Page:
Getting your application in: personal statements
If you're working through your university application, whether for this year or next, read our top tips on getting your personal statement just right.
Personal statements: the basics
- What is a personal statement?
It's your opportunity to tell universities and colleges about your suitability for the course(s) that you hope to study. You need to demonstrate your enthusiasm, passion (without using the word!) and commitment for the subject and above all else, to ensure that you stand out from the crowd.
- 4,000 characters or 47 lines (roughly equates to 500 words)
We suggest that you write your statement in a word processor so that you can monitor the word limit. However be careful, as some word processors get different values if they don’t count tabs and paragraph spacing as individual characters. If you're over the word limit then look at how you can change the structure of your sentences so that you're using as few words as possible.
- Check your spelling and grammar!
UCAS doesn't check for spelling, punctuation or grammar mistakes. Make sure you proofread aloud, and get your teachers and advisors to check your statement before you submit it.
- Don't overcomplicate it- keep it clear and concise
Write in an enthusiastic, concise and natural tone.
- What Admissions Tutors look for in the personal statement
University Admissions Tutors will have different criteria for their courses. However these are some of the most important factors that they want to see in your statement:
- Research: demonstrate a good knowledge and understanding of the course.
- Key transferable skills that are useful for the course and university study, for example: organisational skills; working independently; communication skills (written and oral).
- Motivation and commitment: activities such as paid or voluntary work experience; attending masterclasses/public lectures; further reading or research around the subject, will all help to demonstrate your motivation and commitment in wanting to study the course.
- Self awareness: evidence your strengths and showcase your skills.
- Good essay writing skills: it's important to have a clear structure to your statement in order to maximise its impact.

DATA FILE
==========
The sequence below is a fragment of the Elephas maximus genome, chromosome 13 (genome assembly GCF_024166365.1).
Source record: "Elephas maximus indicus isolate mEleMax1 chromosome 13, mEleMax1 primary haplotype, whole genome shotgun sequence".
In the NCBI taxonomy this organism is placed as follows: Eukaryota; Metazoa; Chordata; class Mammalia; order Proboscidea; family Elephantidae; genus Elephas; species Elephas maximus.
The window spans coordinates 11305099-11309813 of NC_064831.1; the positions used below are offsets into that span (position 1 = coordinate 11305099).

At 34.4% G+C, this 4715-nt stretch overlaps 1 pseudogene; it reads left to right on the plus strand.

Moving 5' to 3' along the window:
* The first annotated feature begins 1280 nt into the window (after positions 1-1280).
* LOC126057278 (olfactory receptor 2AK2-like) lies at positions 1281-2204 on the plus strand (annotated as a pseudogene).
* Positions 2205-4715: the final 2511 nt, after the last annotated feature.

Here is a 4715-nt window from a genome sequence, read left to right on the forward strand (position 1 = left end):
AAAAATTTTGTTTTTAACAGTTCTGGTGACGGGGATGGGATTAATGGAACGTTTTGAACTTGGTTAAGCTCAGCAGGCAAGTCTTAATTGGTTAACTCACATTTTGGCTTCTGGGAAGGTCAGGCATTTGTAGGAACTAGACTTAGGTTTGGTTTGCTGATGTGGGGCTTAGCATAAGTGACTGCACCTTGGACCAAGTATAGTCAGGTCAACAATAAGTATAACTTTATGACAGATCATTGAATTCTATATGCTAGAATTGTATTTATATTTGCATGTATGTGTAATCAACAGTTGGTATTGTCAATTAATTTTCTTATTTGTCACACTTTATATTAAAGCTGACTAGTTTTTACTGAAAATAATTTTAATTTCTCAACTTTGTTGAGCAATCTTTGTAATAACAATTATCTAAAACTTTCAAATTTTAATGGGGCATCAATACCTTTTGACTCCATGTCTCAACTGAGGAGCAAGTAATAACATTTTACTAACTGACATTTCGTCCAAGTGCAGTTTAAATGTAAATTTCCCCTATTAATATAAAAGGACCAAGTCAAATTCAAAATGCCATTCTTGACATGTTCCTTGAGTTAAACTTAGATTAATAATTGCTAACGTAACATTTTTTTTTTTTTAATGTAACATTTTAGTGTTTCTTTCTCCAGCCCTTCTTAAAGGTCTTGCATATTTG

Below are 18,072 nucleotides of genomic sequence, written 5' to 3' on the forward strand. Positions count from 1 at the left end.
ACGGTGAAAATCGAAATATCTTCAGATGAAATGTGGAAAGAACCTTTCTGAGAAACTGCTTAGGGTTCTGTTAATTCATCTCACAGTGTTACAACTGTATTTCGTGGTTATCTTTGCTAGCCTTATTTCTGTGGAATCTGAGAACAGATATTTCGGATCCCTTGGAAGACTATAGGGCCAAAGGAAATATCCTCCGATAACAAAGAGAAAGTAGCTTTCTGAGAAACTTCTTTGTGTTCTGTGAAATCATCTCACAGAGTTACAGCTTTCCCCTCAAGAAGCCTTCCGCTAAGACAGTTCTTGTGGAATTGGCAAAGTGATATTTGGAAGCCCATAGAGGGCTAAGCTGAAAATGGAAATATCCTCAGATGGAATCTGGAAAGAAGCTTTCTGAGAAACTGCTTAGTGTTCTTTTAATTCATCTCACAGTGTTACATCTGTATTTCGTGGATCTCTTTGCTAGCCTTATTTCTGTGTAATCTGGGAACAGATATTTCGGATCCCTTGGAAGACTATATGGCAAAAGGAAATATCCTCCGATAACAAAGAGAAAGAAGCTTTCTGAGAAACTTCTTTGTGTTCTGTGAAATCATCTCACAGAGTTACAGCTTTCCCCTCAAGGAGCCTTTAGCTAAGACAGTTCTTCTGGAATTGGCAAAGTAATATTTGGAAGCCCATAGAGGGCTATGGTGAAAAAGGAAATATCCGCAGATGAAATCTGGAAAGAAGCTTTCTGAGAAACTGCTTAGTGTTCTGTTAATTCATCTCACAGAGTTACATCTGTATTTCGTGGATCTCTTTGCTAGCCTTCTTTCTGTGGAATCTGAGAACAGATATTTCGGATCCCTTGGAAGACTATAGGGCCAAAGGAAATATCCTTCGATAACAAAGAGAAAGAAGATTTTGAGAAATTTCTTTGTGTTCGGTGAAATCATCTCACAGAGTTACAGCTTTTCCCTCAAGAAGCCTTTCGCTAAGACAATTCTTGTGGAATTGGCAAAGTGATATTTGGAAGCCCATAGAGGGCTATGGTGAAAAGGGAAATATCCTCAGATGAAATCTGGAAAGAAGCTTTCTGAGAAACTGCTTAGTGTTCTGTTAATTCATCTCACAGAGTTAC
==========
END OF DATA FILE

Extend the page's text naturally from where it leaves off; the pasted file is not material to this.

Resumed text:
How to structure a personal statement
There isn't a perfect formula for structuring a personal statement. However, we suggest you divide your statement into four sections.
1: Introduction (1 paragraph)
- Why do you want to study your chosen course?
- Why does this subject interest you?
- How did your enthusiasm and interest for this course develop?
2: About your suitability for the course (2-3 paragraphs)
- Why do you think you're suitable for the course(s)?
- If your current studies relate to your chosen course, focus on elements of your studies that you find interesting and the reasons why. This will not only highlight your subject knowledge but also your passion for the course.
- Think about the key skills and qualities required for your chosen course and showcase your skills through your studies and work experience.
Important: Make sure all the information in this section is relevant to your chosen course.
3: Outside of your studies (1 paragraph)
In this section, include extra-curricular and enrichment activities you're involved in outside of school/college, including:
- Hobbies and interests
- Paid employment
- Voluntary activities
If you're planning to defer entry and take a gap year then you will need to address it in this section- outline what you plan to do during your gap year and what you hope to gain from it.
4. Conclusion (1 paragraph)
- There is no need to summarise your statement in the conclusion. Your conclusion should be concise and include the main benefits you hope to gain from studying the course and career goals/further study (if known).
Still need some help with your application? Contact the Gateway as your first port of call!
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